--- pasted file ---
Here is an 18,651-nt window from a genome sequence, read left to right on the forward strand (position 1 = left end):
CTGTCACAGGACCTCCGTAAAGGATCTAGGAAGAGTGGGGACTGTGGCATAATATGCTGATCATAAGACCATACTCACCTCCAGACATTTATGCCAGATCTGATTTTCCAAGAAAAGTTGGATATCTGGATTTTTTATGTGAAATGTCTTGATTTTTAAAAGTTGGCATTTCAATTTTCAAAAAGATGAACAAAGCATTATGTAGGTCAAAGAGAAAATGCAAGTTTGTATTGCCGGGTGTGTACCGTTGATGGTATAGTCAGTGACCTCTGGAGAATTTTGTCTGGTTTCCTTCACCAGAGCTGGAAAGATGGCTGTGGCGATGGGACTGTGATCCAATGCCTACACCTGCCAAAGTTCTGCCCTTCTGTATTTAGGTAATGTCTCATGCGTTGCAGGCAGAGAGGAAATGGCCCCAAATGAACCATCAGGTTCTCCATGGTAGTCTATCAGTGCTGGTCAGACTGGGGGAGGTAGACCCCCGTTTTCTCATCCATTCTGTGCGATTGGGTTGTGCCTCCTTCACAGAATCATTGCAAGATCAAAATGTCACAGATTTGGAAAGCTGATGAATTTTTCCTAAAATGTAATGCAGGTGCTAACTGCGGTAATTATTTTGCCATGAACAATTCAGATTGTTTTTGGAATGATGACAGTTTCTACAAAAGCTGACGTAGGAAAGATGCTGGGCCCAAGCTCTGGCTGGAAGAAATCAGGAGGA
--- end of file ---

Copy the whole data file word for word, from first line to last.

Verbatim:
Here is an 18,651-nt window from a genome sequence, read left to right on the forward strand (position 1 = left end):
CTGTCACAGGACCTCCGTAAAGGATCTAGGAAGAGTGGGGACTGTGGCATAATATGCTGATCATAAGACCATACTCACCTCCAGACATTTATGCCAGATCTGATTTTCCAAGAAAAGTTGGATATCTGGATTTTTTATGTGAAATGTCTTGATTTTTAAAAGTTGGCATTTCAATTTTCAAAAAGATGAACAAAGCATTATGTAGGTCAAAGAGAAAATGCAAGTTTGTATTGCCGGGTGTGTACCGTTGATGGTATAGTCAGTGACCTCTGGAGAATTTTGTCTGGTTTCCTTCACCAGAGCTGGAAAGATGGCTGTGGCGATGGGACTGTGATCCAATGCCTACACCTGCCAAAGTTCTGCCCTTCTGTATTTAGGTAATGTCTCATGCGTTGCAGGCAGAGAGGAAATGGCCCCAAATGAACCATCAGGTTCTCCATGGTAGTCTATCAGTGCTGGTCAGACTGGGGGAGGTAGACCCCCGTTTTCTCATCCATTCTGTGCGATTGGGTTGTGCCTCCTTCACAGAATCATTGCAAGATCAAAATGTCACAGATTTGGAAAGCTGATGAATTTTTCCTAAAATGTAATGCAGGTGCTAACTGCGGTAATTATTTTGCCATGAACAATTCAGATTGTTTTTGGAATGATGACAGTTTCTACAAAAGCTGACGTAGGAAAGATGCTGGGCCCAAGCTCTGGCTGGAAGAAATCAGGAGGA